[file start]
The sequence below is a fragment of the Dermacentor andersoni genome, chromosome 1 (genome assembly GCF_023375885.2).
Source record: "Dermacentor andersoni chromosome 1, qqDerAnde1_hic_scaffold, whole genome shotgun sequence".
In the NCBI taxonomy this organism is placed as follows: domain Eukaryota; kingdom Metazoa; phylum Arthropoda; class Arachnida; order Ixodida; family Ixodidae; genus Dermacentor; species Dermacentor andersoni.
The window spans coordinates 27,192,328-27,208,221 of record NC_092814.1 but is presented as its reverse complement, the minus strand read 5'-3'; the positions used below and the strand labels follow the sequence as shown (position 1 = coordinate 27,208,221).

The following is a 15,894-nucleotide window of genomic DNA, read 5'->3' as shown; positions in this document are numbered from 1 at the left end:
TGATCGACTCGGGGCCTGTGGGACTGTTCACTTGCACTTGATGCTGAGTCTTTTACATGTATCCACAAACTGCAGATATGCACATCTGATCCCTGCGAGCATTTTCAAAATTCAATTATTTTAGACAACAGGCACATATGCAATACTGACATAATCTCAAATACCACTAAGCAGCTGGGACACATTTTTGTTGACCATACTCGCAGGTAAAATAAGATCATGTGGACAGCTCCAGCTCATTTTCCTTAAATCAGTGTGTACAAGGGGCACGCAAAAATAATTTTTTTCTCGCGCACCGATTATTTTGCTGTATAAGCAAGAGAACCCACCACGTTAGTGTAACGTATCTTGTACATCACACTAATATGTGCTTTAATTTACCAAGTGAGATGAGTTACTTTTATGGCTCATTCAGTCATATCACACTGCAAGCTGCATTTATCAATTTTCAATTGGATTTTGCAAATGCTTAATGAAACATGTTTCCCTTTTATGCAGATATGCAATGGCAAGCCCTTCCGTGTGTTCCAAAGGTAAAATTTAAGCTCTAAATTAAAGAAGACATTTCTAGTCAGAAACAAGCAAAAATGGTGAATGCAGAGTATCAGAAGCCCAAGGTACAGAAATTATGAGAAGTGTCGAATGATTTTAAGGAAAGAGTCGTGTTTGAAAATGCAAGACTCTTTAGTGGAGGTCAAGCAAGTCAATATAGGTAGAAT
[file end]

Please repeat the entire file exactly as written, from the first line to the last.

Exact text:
The sequence below is a fragment of the Dermacentor andersoni genome, chromosome 1 (genome assembly GCF_023375885.2).
Source record: "Dermacentor andersoni chromosome 1, qqDerAnde1_hic_scaffold, whole genome shotgun sequence".
In the NCBI taxonomy this organism is placed as follows: domain Eukaryota; kingdom Metazoa; phylum Arthropoda; class Arachnida; order Ixodida; family Ixodidae; genus Dermacentor; species Dermacentor andersoni.
The window spans coordinates 27,192,328-27,208,221 of record NC_092814.1 but is presented as its reverse complement, the minus strand read 5'-3'; the positions used below and the strand labels follow the sequence as shown (position 1 = coordinate 27,208,221).

The following is a 15,894-nucleotide window of genomic DNA, read 5'->3' as shown; positions in this document are numbered from 1 at the left end:
TGATCGACTCGGGGCCTGTGGGACTGTTCACTTGCACTTGATGCTGAGTCTTTTACATGTATCCACAAACTGCAGATATGCACATCTGATCCCTGCGAGCATTTTCAAAATTCAATTATTTTAGACAACAGGCACATATGCAATACTGACATAATCTCAAATACCACTAAGCAGCTGGGACACATTTTTGTTGACCATACTCGCAGGTAAAATAAGATCATGTGGACAGCTCCAGCTCATTTTCCTTAAATCAGTGTGTACAAGGGGCACGCAAAAATAATTTTTTTCTCGCGCACCGATTATTTTGCTGTATAAGCAAGAGAACCCACCACGTTAGTGTAACGTATCTTGTACATCACACTAATATGTGCTTTAATTTACCAAGTGAGATGAGTTACTTTTATGGCTCATTCAGTCATATCACACTGCAAGCTGCATTTATCAATTTTCAATTGGATTTTGCAAATGCTTAATGAAACATGTTTCCCTTTTATGCAGATATGCAATGGCAAGCCCTTCCGTGTGTTCCAAAGGTAAAATTTAAGCTCTAAATTAAAGAAGACATTTCTAGTCAGAAACAAGCAAAAATGGTGAATGCAGAGTATCAGAAGCCCAAGGTACAGAAATTATGAGAAGTGTCGAATGATTTTAAGGAAAGAGTCGTGTTTGAAAATGCAAGACTCTTTAGTGGAGGTCAAGCAAGTCAATATAGGTAGAAT